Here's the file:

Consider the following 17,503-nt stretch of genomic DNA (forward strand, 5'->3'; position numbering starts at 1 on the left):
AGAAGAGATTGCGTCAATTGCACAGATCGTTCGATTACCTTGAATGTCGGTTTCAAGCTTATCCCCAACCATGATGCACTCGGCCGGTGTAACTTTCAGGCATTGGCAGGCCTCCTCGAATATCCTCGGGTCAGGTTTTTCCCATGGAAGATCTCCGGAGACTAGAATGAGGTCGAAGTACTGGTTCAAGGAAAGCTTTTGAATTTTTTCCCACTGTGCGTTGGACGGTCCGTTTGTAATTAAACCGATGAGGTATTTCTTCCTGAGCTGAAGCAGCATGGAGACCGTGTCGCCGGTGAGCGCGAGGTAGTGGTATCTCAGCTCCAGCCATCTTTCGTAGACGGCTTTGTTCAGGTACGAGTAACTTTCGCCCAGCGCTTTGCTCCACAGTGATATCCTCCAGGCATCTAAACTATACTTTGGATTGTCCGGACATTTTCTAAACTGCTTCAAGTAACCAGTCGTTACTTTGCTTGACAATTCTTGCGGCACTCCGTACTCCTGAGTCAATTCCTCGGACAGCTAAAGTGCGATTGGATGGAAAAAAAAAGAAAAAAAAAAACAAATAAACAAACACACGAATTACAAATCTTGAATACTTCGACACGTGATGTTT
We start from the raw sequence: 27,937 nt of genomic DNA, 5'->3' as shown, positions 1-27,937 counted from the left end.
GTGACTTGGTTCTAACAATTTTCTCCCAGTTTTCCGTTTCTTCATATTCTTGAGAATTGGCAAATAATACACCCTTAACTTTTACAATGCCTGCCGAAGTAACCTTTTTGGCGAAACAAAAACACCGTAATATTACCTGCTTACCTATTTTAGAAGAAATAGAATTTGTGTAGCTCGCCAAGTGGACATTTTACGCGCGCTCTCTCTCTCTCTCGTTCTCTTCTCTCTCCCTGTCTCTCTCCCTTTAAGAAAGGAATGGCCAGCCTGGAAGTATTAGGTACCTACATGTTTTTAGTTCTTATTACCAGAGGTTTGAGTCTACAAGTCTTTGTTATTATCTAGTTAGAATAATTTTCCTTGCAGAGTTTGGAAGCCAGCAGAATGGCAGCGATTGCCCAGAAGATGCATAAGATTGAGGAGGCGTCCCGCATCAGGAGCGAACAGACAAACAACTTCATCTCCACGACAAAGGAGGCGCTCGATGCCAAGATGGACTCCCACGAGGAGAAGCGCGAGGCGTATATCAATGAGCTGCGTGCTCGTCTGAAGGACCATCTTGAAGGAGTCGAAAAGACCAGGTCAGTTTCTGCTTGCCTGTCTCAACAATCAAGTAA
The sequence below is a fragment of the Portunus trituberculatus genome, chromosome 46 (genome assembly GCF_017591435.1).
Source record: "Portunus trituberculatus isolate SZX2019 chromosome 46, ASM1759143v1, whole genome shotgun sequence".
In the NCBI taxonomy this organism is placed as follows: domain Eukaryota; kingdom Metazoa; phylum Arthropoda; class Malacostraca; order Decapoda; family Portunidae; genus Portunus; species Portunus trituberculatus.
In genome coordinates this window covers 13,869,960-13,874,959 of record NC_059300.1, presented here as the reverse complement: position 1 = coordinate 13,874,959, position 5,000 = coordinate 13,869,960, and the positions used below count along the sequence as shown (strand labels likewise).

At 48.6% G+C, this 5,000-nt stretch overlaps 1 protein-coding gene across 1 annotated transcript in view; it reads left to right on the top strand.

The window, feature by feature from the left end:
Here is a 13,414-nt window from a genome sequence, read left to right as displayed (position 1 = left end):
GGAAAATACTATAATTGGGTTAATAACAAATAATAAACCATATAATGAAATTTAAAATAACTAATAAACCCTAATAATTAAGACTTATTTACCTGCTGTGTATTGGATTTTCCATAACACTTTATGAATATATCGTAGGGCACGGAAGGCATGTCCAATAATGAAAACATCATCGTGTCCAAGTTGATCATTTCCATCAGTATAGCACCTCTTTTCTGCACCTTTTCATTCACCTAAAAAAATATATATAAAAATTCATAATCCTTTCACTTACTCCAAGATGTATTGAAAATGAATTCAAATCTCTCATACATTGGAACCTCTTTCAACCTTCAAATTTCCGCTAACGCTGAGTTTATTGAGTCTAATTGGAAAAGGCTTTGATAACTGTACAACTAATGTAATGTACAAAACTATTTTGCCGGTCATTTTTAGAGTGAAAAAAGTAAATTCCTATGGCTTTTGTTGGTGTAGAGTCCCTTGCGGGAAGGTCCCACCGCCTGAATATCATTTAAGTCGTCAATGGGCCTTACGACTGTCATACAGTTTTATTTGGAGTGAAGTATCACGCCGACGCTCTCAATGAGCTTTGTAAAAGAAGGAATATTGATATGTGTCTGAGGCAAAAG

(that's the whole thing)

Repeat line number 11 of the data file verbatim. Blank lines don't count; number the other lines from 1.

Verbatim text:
Here is a 13,414-nt window from a genome sequence, read left to right as displayed (position 1 = left end):